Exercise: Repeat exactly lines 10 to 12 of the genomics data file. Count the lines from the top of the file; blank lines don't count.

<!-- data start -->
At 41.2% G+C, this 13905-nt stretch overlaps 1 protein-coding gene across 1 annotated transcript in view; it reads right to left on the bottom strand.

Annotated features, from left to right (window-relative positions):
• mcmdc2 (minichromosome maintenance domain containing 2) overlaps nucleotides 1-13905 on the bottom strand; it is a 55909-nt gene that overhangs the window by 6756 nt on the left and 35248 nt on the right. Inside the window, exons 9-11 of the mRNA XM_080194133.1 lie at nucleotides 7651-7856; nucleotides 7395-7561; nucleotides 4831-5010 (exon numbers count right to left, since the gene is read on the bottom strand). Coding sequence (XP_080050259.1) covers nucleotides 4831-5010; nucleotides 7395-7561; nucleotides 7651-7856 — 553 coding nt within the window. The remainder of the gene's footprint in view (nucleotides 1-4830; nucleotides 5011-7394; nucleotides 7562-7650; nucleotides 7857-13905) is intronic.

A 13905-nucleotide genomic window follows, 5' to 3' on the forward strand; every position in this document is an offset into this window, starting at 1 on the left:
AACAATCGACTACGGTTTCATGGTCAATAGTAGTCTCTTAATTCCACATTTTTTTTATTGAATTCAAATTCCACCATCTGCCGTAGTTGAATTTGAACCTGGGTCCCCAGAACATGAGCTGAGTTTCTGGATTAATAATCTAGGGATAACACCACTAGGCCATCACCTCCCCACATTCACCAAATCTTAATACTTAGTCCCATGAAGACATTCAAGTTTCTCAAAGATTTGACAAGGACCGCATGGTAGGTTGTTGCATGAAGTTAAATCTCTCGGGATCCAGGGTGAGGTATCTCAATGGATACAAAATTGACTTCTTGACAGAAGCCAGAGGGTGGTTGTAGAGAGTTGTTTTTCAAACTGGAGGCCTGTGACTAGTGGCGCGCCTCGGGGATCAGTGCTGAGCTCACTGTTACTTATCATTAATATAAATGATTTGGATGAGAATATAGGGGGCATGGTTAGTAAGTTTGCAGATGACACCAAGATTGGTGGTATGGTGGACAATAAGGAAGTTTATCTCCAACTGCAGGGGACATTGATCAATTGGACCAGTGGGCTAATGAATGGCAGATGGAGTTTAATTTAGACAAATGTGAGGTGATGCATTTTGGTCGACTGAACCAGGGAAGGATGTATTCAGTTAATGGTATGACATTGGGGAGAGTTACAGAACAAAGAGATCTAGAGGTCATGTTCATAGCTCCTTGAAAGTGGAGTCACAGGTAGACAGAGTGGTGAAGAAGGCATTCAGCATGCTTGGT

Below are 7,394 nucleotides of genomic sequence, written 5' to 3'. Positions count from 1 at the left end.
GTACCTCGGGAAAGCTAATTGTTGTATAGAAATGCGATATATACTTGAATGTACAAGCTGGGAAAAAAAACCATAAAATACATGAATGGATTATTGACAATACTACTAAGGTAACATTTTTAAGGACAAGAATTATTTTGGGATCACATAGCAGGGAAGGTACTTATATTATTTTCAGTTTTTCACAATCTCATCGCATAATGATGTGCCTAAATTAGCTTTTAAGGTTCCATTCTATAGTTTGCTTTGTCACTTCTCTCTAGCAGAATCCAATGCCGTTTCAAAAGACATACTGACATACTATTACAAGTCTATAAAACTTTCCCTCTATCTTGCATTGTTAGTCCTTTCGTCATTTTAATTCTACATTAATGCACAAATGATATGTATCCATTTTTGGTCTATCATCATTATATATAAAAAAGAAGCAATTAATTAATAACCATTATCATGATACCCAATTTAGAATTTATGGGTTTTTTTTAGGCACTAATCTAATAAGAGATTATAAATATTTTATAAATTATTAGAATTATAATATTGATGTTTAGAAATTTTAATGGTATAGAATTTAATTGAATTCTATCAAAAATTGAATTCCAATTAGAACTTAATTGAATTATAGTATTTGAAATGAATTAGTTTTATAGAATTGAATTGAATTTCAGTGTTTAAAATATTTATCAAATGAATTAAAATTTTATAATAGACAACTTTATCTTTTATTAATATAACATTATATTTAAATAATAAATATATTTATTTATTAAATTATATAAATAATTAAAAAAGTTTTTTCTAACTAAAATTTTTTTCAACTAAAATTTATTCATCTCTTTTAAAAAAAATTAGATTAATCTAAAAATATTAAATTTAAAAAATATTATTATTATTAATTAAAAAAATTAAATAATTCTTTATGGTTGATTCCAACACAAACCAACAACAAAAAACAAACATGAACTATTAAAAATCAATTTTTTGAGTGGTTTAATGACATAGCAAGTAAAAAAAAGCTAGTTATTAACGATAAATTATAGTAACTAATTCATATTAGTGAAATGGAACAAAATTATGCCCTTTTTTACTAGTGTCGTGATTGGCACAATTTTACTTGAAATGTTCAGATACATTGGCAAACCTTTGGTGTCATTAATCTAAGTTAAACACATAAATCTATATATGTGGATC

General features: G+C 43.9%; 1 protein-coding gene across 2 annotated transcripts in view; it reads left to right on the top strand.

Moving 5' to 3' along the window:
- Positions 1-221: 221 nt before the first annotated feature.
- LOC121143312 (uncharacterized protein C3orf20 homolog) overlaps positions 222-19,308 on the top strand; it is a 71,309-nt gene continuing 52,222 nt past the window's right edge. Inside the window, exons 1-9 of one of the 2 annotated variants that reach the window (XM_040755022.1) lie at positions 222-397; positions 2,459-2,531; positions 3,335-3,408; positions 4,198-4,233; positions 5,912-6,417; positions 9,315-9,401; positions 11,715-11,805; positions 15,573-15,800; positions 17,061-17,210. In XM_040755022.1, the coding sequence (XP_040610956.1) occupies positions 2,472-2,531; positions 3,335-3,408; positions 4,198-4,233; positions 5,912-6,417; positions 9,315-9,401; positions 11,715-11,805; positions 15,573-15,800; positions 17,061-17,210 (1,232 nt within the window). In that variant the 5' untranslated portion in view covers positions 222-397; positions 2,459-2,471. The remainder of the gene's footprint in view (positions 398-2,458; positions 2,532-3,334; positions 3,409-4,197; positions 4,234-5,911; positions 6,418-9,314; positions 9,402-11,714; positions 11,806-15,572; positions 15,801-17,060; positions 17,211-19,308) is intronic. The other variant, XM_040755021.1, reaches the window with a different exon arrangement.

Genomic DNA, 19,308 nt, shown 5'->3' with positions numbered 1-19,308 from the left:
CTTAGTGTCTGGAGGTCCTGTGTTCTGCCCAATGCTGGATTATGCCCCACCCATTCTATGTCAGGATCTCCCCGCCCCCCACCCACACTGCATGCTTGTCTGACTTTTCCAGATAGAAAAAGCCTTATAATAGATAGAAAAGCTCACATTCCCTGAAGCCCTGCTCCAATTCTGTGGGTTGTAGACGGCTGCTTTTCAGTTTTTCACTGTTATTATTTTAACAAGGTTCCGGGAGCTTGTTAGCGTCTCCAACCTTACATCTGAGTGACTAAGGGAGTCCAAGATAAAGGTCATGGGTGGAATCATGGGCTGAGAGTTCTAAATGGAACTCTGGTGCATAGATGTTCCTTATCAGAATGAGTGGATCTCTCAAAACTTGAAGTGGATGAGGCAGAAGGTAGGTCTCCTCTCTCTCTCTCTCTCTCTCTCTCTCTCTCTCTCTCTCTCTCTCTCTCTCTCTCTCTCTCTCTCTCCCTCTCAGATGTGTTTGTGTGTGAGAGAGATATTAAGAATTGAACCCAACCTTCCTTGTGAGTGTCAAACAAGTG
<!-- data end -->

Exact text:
- Positions 1-221: 221 nt before the first annotated feature.
- LOC121143312 (uncharacterized protein C3orf20 homolog) overlaps positions 222-19,308 on the top strand; it is a 71,309-nt gene continuing 52,222 nt past the window's right edge. Inside the window, exons 1-9 of one of the 2 annotated variants that reach the window (XM_040755022.1) lie at positions 222-397; positions 2,459-2,531; positions 3,335-3,408; positions 4,198-4,233; positions 5,912-6,417; positions 9,315-9,401; positions 11,715-11,805; positions 15,573-15,800; positions 17,061-17,210. In XM_040755022.1, the coding sequence (XP_040610956.1) occupies positions 2,472-2,531; positions 3,335-3,408; positions 4,198-4,233; positions 5,912-6,417; positions 9,315-9,401; positions 11,715-11,805; positions 15,573-15,800; positions 17,061-17,210 (1,232 nt within the window). In that variant the 5' untranslated portion in view covers positions 222-397; positions 2,459-2,471. The remainder of the gene's footprint in view (positions 398-2,458; positions 2,532-3,334; positions 3,409-4,197; positions 4,234-5,911; positions 6,418-9,314; positions 9,402-11,714; positions 11,806-15,572; positions 15,801-17,060; positions 17,211-19,308) is intronic. The other variant, XM_040755021.1, reaches the window with a different exon arrangement.

Genomic DNA, 19,308 nt, shown 5'->3' with positions numbered 1-19,308 from the left: